by Jim Coates
Bellbrook, Ohio, USA
A few years ago, my wife had a very difficult pregnancy with our second child. Our daughter was barely two years old when she went into labor over three months early. The baby was due at the end of February, and she started having labor pains at Thanksgiving.
She went to the hospital and they were able to stop the labor with IV drugs, but every time they would send her home with pills and a monitor the labor would start up again. They finally came to the conclusion that the only way they would be able to keep the contractions stopped was for her to stay in the hospital. This meant that she would be spending Christmas in the maternity ward on an IV.
So that my daughter Sarah would not have to wake up to just me in the house, she and I went over to my parents’ house on Christmas Eve to spend the night. Waking up early on Christmas morning was a tradition for me and my brothers growing up, and my daughter continued the tradition, waking me around 7:00 a.m. to go downstairs and see what Santa had brought.
Dad had always made us wait on Christmas morning while he got up, took a bath, shaved, and generally messed around for what seemed like hours to us kids. He would then make us eat breakfast, sometimes letting us sneak a peek at pile of presents under the tree in the living room, but never letting us go in there until he was good and ready.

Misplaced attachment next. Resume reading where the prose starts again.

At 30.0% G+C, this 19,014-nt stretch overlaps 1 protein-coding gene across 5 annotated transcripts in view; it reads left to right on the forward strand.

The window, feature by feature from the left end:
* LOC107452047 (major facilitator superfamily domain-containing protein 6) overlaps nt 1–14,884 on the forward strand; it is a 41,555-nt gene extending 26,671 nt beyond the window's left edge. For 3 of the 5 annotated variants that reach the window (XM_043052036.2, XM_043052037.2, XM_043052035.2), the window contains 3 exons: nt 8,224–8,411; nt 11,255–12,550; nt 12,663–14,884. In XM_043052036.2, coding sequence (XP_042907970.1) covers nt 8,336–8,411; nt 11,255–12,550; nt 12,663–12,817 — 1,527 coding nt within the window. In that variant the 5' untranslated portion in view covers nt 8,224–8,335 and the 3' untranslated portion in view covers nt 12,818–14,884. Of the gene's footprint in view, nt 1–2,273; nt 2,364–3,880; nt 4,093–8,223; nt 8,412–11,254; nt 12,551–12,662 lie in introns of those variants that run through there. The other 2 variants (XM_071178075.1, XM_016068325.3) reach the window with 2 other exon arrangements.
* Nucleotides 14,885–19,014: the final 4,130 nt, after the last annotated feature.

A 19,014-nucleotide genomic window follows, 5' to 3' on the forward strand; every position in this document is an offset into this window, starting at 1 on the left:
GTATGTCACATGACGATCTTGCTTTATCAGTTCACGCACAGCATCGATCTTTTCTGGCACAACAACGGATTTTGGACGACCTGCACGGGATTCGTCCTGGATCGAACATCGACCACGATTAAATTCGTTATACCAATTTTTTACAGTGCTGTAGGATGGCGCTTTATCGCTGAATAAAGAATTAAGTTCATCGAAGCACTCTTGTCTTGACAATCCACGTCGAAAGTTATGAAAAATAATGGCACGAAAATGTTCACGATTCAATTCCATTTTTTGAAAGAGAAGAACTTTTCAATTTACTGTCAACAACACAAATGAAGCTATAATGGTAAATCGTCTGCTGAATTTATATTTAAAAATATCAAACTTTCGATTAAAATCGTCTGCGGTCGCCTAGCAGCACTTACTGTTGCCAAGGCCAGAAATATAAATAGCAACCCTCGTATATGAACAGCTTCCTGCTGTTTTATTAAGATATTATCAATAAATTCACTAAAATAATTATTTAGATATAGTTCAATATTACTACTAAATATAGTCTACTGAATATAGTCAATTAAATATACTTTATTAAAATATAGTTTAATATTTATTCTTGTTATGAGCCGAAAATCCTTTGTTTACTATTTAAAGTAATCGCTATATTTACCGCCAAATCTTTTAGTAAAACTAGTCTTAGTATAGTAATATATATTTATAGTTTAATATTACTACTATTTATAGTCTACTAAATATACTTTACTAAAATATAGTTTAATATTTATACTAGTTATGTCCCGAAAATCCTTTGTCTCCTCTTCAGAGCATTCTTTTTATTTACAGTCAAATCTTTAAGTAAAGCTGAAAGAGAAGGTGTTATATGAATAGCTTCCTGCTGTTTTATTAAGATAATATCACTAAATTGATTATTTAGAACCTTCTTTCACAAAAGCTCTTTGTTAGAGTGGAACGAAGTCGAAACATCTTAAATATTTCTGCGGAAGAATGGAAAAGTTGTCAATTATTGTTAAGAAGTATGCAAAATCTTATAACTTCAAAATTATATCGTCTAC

I was, of course, expecting the same treatment for Sarah. However, when I got up and went downstairs, Dad wasn’t there. Mom said that he had gotten out of bed much earlier that morning and had gotten dressed and left.
While we waited, we all had breakfast and got dressed. He returned about an hour later, but he wouldn’t say where he had gone. We all opened our gifts, and then put Linda’s presents in the car to take with us as we visited her. When we got to the hospital, we found out where Dad had been that morning. He had gotten up very early, driven over half an hour to the hospital, and had talked the nurses into letting him into my wife’s room before visiting hours began, so she wouldn’t have to wake up alone in the hospital on Christmas morning.
My Dad’s never been the sentimental sort, but that day I realized just how much emotion he had in him and how much I loved him.
Available in The Best of HeroicStories, Volume 2.
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2 thoughts on “Father Christmas”
What a fantastic father, I sure he has been blessed for caring about his children in such a profound exhibit of true God like person.
Who’s cutting onions in here?!
Seriously, what a beautiful story of family love.